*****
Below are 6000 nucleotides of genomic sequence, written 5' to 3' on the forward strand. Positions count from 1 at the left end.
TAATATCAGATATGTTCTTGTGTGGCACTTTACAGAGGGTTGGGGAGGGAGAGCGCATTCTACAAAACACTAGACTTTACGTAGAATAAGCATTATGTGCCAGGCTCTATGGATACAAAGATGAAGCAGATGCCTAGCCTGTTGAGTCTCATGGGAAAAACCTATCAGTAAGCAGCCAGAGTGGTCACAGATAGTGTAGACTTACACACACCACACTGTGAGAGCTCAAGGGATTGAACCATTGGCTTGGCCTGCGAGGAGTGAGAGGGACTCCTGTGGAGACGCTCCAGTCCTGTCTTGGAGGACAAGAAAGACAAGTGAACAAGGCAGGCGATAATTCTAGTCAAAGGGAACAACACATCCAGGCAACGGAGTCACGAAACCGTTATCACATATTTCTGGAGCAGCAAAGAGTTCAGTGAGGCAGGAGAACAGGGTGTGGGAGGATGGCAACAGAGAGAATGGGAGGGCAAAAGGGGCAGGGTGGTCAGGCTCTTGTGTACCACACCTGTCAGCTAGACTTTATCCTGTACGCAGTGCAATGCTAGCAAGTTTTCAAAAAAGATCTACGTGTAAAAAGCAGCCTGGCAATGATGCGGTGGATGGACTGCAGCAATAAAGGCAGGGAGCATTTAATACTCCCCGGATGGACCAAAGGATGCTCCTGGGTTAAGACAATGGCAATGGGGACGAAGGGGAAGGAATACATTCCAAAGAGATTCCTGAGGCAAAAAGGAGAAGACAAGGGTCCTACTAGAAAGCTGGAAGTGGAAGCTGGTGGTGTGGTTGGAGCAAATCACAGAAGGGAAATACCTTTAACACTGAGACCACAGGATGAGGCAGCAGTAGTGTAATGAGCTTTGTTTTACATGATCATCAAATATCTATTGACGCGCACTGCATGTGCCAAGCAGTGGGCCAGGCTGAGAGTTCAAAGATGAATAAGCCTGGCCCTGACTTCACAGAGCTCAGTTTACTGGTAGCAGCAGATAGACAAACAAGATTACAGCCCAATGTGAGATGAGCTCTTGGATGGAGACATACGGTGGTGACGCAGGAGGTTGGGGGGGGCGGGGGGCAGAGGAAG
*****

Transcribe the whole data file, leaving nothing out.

Below are 6000 nucleotides of genomic sequence, written 5' to 3' on the forward strand. Positions count from 1 at the left end.
TAATATCAGATATGTTCTTGTGTGGCACTTTACAGAGGGTTGGGGAGGGAGAGCGCATTCTACAAAACACTAGACTTTACGTAGAATAAGCATTATGTGCCAGGCTCTATGGATACAAAGATGAAGCAGATGCCTAGCCTGTTGAGTCTCATGGGAAAAACCTATCAGTAAGCAGCCAGAGTGGTCACAGATAGTGTAGACTTACACACACCACACTGTGAGAGCTCAAGGGATTGAACCATTGGCTTGGCCTGCGAGGAGTGAGAGGGACTCCTGTGGAGACGCTCCAGTCCTGTCTTGGAGGACAAGAAAGACAAGTGAACAAGGCAGGCGATAATTCTAGTCAAAGGGAACAACACATCCAGGCAACGGAGTCACGAAACCGTTATCACATATTTCTGGAGCAGCAAAGAGTTCAGTGAGGCAGGAGAACAGGGTGTGGGAGGATGGCAACAGAGAGAATGGGAGGGCAAAAGGGGCAGGGTGGTCAGGCTCTTGTGTACCACACCTGTCAGCTAGACTTTATCCTGTACGCAGTGCAATGCTAGCAAGTTTTCAAAAAAGATCTACGTGTAAAAAGCAGCCTGGCAATGATGCGGTGGATGGACTGCAGCAATAAAGGCAGGGAGCATTTAATACTCCCCGGATGGACCAAAGGATGCTCCTGGGTTAAGACAATGGCAATGGGGACGAAGGGGAAGGAATACATTCCAAAGAGATTCCTGAGGCAAAAAGGAGAAGACAAGGGTCCTACTAGAAAGCTGGAAGTGGAAGCTGGTGGTGTGGTTGGAGCAAATCACAGAAGGGAAATACCTTTAACACTGAGACCACAGGATGAGGCAGCAGTAGTGTAATGAGCTTTGTTTTACATGATCATCAAATATCTATTGACGCGCACTGCATGTGCCAAGCAGTGGGCCAGGCTGAGAGTTCAAAGATGAATAAGCCTGGCCCTGACTTCACAGAGCTCAGTTTACTGGTAGCAGCAGATAGACAAACAAGATTACAGCCCAATGTGAGATGAGCTCTTGGATGGAGACATACGGTGGTGACGCAGGAGGTTGGGGGGGGCGGGGGGCAGAGGAAG